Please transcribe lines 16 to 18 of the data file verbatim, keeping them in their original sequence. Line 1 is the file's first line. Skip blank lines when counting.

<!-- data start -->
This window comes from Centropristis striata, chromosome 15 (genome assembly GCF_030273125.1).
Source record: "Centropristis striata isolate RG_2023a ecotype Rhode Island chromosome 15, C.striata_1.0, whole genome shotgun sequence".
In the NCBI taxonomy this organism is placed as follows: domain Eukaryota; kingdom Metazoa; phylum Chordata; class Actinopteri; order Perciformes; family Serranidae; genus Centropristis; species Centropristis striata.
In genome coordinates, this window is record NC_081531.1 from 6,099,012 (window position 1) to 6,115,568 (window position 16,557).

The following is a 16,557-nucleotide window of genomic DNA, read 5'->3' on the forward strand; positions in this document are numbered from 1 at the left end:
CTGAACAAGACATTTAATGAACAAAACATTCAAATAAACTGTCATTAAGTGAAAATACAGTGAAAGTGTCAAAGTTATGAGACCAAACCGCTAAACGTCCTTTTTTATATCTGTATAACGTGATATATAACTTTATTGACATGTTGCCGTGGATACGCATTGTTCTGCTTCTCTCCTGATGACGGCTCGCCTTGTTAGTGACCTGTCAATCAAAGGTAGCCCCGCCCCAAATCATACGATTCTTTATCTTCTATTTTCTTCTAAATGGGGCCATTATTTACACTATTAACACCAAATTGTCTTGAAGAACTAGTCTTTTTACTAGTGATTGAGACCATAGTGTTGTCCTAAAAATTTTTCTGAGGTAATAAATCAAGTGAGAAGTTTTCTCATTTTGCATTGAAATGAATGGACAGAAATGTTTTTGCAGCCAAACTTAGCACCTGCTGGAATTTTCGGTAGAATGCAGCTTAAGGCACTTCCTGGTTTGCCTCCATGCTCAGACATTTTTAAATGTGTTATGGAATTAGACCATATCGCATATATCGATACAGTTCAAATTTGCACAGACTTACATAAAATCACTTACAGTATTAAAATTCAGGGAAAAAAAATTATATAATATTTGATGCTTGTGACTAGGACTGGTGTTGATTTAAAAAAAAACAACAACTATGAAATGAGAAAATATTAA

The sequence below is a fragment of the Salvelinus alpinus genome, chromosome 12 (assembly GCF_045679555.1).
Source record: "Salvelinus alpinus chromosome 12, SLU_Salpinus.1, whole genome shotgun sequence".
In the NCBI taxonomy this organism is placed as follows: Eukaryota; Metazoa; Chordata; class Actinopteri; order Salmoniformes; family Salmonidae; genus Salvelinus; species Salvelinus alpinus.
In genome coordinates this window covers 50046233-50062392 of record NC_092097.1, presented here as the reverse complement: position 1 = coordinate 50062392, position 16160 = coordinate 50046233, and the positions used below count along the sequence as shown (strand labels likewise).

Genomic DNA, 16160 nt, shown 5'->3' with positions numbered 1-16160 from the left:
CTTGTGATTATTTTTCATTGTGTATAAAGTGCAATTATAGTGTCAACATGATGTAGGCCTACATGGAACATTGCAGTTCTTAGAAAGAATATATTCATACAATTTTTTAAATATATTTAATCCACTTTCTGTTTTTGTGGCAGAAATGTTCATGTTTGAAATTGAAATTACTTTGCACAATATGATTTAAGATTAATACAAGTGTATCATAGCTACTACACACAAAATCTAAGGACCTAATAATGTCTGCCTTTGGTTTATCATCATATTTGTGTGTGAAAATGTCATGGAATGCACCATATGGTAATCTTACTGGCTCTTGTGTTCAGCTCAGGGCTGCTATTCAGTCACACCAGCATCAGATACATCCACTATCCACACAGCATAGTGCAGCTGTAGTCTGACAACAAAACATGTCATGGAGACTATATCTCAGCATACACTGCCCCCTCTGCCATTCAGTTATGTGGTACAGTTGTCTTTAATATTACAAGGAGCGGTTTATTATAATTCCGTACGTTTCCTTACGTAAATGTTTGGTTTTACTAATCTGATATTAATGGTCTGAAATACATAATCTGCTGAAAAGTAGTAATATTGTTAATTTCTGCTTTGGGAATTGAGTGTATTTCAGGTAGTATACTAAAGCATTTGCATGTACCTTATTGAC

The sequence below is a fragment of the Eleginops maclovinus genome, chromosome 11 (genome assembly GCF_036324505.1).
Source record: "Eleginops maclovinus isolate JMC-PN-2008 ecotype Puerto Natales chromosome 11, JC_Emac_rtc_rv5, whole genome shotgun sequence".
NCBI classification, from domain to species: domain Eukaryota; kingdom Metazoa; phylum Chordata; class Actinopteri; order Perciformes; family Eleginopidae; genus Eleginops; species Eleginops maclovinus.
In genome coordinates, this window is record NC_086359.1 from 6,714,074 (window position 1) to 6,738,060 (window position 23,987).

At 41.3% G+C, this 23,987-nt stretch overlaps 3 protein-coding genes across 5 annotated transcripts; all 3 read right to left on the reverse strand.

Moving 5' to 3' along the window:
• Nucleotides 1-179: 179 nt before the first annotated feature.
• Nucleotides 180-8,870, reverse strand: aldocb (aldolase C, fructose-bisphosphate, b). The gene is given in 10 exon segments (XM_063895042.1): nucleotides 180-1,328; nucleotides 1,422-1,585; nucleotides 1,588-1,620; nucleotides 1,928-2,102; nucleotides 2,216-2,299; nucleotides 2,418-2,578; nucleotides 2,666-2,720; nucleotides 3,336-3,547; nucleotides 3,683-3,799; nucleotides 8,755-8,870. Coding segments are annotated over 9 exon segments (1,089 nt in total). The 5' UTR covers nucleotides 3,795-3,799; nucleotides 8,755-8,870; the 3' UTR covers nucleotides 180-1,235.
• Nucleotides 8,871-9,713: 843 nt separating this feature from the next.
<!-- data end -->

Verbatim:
In genome coordinates, this window is record NC_086359.1 from 6,714,074 (window position 1) to 6,738,060 (window position 23,987).

At 41.3% G+C, this 23,987-nt stretch overlaps 3 protein-coding genes across 5 annotated transcripts; all 3 read right to left on the reverse strand.

Moving 5' to 3' along the window: